6 Best Picks and Skips at the Salad Bar

Strategize your salad in advance to make the most of your meal.

two fresh healthy looking salads in bowls on rough-hewn dining table

Updated on May 26, 2023.

Salad bars can be the source of wholesome, filling meals—or more calories than you might anticipate. It all depends on what you choose to fill your plate and how much of each ingredient you take.

Here's how to make smart selections from one end of the buffet to the other without loading up on unhealthy fats, sodium, sugar, and refined carbs.

When it comes to greens, go dark

Build a vitamin- and fiber-packed foundation for your salad by laying down a bed of spinach or crunchy romaine lettuce. You’ll get at least half of your daily recommended intake of vitamin A and all of your vitamin K. 

Skip lighter greens. They tend to offer less nutrition than their dark, leafy counterparts. Iceberg lettuce, for instance, delivers only a fraction of the vitamin A you need, a little bit of vitamin K, and not much else.

Brighten up your veggies

Top your greens with about 1 cup of colorful crudites. Think broccoli, carrots, cherry tomatoes, green and red bell peppers, and beets. Ounce for ounce, vibrant veggies give you more fiber, minerals, vitamins, and disease-fighting antioxidants than their paler companions, like celery and cucumbers. 

Skip anything coated in mayo or mystery dressing, such as carrot-and-raisin mixes, coleslaw, and potato salad.

Choose lean proteins

Aim for about 1/2 cup of lean animal or vegetable-based proteins. Chickpeas and kidney beans are nifty sources of fat-free protein (6 grams each per half cup). Sliced hard-boiled eggs (8 grams) are another smart choice; just limit the yolk as much as possible to help reduce fat. 

Skip chicken, tuna, or crab salads. They're usually made with high-fat mayo. Three-bean salad sounds healthy, but is typically afloat in a sea of oil. Cottage cheese also has that health-food aura, but is often high in artery-clogging saturated fat.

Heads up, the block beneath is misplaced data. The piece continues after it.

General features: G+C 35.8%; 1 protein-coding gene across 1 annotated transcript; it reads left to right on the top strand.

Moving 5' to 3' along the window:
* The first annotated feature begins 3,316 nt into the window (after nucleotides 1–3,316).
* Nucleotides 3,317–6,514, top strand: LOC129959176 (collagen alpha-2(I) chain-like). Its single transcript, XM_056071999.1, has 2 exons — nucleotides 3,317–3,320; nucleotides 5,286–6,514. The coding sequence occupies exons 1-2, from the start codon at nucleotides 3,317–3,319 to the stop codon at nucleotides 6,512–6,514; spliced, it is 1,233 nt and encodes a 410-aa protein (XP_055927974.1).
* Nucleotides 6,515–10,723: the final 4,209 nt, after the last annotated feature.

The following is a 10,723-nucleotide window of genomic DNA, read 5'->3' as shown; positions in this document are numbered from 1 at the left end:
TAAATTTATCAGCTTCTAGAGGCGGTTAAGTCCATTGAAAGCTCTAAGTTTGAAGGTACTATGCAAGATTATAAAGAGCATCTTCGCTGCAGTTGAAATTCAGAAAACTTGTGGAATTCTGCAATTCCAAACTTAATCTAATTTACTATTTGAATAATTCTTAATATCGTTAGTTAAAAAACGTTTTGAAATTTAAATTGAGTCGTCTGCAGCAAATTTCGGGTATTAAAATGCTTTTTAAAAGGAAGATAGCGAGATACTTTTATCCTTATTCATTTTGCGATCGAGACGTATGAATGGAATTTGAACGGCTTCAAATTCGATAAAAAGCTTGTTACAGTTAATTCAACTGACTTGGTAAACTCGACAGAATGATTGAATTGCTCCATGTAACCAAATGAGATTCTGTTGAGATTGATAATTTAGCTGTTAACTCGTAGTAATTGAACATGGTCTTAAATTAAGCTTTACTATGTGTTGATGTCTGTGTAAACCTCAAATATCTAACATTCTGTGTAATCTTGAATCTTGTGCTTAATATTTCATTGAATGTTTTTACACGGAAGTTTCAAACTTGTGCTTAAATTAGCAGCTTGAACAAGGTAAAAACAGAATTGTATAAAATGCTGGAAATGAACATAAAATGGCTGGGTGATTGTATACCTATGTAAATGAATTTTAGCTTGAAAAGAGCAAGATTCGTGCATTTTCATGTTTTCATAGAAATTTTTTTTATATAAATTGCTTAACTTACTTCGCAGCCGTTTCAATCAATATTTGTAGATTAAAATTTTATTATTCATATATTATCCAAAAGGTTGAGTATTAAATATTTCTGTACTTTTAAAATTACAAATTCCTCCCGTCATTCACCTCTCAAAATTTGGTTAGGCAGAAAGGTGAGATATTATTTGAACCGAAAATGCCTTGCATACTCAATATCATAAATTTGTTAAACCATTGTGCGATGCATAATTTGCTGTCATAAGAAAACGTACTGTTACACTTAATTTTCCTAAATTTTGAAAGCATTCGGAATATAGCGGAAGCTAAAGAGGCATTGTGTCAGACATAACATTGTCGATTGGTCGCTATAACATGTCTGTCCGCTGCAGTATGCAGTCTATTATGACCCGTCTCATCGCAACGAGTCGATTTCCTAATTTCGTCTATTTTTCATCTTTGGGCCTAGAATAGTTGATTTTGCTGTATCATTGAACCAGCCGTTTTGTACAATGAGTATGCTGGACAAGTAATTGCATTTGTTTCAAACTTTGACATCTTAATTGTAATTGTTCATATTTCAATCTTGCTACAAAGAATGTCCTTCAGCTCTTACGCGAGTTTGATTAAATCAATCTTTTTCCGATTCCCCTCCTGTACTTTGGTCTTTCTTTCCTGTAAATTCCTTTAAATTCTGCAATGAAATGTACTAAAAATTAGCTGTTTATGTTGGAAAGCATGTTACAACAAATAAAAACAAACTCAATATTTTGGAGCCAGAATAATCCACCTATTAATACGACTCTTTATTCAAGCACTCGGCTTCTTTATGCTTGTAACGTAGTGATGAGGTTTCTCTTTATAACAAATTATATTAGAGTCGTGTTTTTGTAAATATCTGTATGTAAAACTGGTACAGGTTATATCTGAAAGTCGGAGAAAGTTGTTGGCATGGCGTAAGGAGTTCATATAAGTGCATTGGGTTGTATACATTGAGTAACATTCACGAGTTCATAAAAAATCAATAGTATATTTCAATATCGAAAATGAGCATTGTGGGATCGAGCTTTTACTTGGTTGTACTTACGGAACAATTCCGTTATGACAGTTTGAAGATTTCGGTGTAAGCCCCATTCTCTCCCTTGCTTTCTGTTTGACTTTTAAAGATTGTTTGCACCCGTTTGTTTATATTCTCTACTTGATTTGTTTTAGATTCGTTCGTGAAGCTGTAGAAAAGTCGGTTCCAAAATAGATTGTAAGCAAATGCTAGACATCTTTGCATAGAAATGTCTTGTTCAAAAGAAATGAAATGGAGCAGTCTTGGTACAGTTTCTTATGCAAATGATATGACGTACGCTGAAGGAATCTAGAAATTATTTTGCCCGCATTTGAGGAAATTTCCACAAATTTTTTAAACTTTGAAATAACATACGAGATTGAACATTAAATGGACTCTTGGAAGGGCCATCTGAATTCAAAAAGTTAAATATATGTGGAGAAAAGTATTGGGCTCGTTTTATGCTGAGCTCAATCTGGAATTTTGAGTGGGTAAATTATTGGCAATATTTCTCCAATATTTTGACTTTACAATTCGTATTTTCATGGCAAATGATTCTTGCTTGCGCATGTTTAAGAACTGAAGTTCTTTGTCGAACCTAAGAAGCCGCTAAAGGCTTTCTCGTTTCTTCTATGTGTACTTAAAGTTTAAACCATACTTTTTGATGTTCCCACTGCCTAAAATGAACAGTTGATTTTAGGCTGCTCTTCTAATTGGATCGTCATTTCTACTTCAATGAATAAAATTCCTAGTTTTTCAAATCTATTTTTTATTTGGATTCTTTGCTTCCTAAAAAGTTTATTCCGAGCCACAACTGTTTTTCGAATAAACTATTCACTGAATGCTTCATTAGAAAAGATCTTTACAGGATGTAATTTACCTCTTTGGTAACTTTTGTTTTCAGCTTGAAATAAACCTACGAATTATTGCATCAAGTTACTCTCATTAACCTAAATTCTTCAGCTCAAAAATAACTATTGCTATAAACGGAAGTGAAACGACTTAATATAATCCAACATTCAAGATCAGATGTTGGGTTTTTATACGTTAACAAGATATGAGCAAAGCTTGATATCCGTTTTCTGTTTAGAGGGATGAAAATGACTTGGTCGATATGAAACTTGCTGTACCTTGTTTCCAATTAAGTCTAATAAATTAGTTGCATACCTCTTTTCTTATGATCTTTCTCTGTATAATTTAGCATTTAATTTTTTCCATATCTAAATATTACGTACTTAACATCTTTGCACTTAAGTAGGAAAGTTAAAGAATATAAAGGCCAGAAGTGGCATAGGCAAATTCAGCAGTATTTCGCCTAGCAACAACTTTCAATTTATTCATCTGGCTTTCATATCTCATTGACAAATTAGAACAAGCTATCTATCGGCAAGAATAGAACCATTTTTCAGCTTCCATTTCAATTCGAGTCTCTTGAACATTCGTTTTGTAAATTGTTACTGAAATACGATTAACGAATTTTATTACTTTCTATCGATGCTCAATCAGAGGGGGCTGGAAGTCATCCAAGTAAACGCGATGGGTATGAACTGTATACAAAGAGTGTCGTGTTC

Sprinkle on extra flavor and crunch

Like a little cheese? Add 1 tablespoon of Parmesan (22 calories) to punch up the flavor. Looking for a little texture? A tablespoon of chopped walnuts or sunflower seeds lend some healthy crunch. Like all nuts and seeds, they bring heart-healthy fats that help your body absorb the nutrients in all those veggies. 

Skip cubed or shredded cheese cubes. Just a few and the additonal fat and calories begin to add up. Croutons, meanwhile, may look light and airy, but they offer only empty refined-carb calories (100 per 1/4 cup), plus sodium and fat. The same goes for crunchy Asian noodles.

Dress for success

Next, swirl on about 1 tablespoon of heart-healthy olive oil, a splash of vinegar, a few grinds of fresh pepper, and toss well. Thorough tossing ensures that all the flavors and textures are evenly distributed and lets you use minimal dressing to maximum effect. 
Skip those vats of ready-made salad dressings. The creamy varieties in particular can quickly push your salad into fast-food territory in terms of sodium, saturated fat, and calories. The low-fat or fat-free versions may sound healthier, but even those are often loaded with salt, sugar, and additives.

Prefer a fruit salad? 

Go for whatever's fresh—whether melons, berries, pineapple, citrus, or kiwi—and top with 1 to 2 tablespoons of chopped walnuts or sunflower seeds for some healthy fats and crunchy flavor. Then add a dollop of low- or no-fat Greek yogurt for creamy protein minus the saturated fat you find in full-fat dairy. 
Skip syrupy canned peaches, apricots, pears, and the like. They have far more calories and fewer nutrients than fresh fruit.

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